My Other Mom and Pop
I can say this, now that my own beloved and irreplaceable parents are gone: George and Barbara Bush are parents anyone would kill to have.
For this posting, I was going to write some well-reasoned gibberish about the First 100 Days, but instead I’m going to tell you about my new adoptive parents: George (H.W.) and Barbara Bush.
They didn’t have much choice in the matter, and I don’t expect to be joining them and their five children around the family Christmas tree or anything. It was, as they say in Washington, a unilateral decision. But I feel much better having made it. It happened this way.
George H.W. Bush may be a World War II hero and New England Yankee blue blood, but he has the tear ducts of a Sicilian grandmother.
Mrs. Bush asked me to come and give a reading at the Barbara Bush Foundation for Family Literacy gala in Houston this past Thursday. This is her foundation’s 20th year. She has raised over $30 million.
I have known Mrs. Bush since 1981, when I went to work for her husband, writing his speeches. I confess that I was terrified of her—she was in every way a formidable New England lady. But I also, simultaneously, adored her. Everyone on the staff did.
So down to Houston I went, along with four other far more distinguished authors—Julia Reed, Jon Meacham, Ted Bell, and Cherie Blair—to read from our latest books in front of almost 2,000 people, all of whom had donated almost $2 million.
We have stayed in touch, the Bushes and I, over the years, and my affection for them has deepened. Every time he leaps out of an airplane to celebrate some birthday, I die a little. He is steadier on his pins than he was when I had last seen him in February, during a house party in the Dominican Republic, when he required a cane to get about.
His biographer, Jon Meacham, told me, “He’s been 65 for the last 20 years, and now he’s finally 84.” Mr. Bush is planning to jump out of another airplane this June, by way of celebrating his 85th birthday. (Don’t ask. Once a Navy man...) This time, he is planning to land on his church, St. Ann’s, in Kennebunkport, Maine. He says, “If it goes wrong, at least it’ll save money getting me to the graveyard.”
Mrs. Bush was, almost paradoxically, in superb health. I say “paradoxically” because she has had three major surgeries in the past year, one of them for a perforated ulcer, apparently life-threatening. When she went into the hospital recently to have a heart valve replaced with one from a pig, the head of the Bush staff sent out a mass email saying, “You don’t have to write. She knows that you love her.”
We do. But no one loves her more than her husband of—good heavens—64 years, who, at the hospital press conference afterward, broke down in tears.
Which gives me my deft segue to the adopted parents business.
At the event, I gave a reading from my new book, which is about the death of my parents. I recounted getting a call from Mr. Bush the day after my mother died. I wasn’t able to take the call, because I didn’t trust my emotions. (It’s embarrassing, breaking down in phone calls with presidents.)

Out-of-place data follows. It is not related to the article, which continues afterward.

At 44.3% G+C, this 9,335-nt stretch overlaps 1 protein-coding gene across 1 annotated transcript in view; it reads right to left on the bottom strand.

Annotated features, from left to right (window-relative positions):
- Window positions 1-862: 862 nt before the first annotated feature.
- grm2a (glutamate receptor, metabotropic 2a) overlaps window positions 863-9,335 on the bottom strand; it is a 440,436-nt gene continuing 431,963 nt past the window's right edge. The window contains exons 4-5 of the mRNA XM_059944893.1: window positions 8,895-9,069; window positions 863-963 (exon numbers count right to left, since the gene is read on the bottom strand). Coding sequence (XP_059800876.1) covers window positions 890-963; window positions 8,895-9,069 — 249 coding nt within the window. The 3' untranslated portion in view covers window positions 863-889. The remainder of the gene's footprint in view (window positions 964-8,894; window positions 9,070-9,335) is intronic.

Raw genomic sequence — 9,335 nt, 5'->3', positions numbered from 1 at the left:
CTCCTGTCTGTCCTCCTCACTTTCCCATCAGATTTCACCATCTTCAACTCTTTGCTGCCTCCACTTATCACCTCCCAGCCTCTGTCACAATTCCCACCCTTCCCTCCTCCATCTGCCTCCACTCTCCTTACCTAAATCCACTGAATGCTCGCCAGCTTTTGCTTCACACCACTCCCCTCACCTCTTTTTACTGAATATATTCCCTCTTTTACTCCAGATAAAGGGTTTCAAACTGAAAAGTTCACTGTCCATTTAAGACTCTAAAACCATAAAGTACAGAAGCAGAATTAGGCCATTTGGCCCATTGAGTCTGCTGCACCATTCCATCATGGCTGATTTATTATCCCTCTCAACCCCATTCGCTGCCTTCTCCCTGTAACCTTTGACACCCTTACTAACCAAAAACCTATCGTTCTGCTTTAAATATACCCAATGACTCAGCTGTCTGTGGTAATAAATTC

I knew he would understand, because George H.W. Bush is a world-class weeper. He may be a World War II hero and New England Yankee blue blood, but he has the tear ducts of a Sicilian grandmother. The man cannot make it through the playing of The Star Spangled Banner on Opening Day.
I introduced my reading with the book’s epigraph, taken from Oscar Wilde’s The Importance of Being Earnest.
Lady Bracknell: Are your parents living?
Jack: I have lost both my parents.
Lady Bracknell: Both? To lose one parent may be regarded as a misfortune; to lose both looks like carelessness.
Following that I said, “I’ve been careless. So, President Bush, Mrs. Bush, you’ll have to be my parents now.” It just came out.
I can say this, now that my own beloved and irreplaceable parents are gone: George and Barbara Bush are parents anyone would kill to have. To see them, surrounded by their children and grandchildren, as we did last Thursday night in Houston—14 grandchildren flew in as a surprise, all on their own dimes, to celebrate their “Ganny”’s 20th year of fundraising—is to be present at a kind of Platonic family ideal: love abundant, unconditional, joyous.
I looked over at Mrs. Bush when the grandchildren emerged from the wings. That brought tears to her eyes—an unusual sight. Her daughter Doro told me, laughingly, that at her own birth, “Dad sobbed.” (The Bushes lost a treasured first daughter, Robin, to leukemia at age six.)
“What about your mom?” I asked.
Doro laughed again, “Oh, no.”
But she was crying Thursday night. Unobtrusively, of course. For all her 60-odd years of being a transplanted Texan, Mrs. Bush is still a New England Yankee.
When I snuck a second peek at her, the tears were still streaming down her cheeks. But then she checked her watch. Mrs. Bush has a Mussolini side when it comes to Things Running On Time.
I have been on the receiving end of many blessings in my life, few as great as having known George and Barbara Bush. Or as I shall now be calling them, Pop and Mom.
Christopher Buckley’s books include Supreme Courtship, The White House Mess, Thank You for Smoking, Little Green Men, and Florence of Arabia. He was chief speechwriter for Vice President George H.W. Bush, and is editor at large of ForbesLife magazine. His new book is Losing Mum and Pup, a memoir.
See Christopher Buckley in conversation with Tina Brown at the 92nd Street Y on Thursday, May 7 at 8 p.m.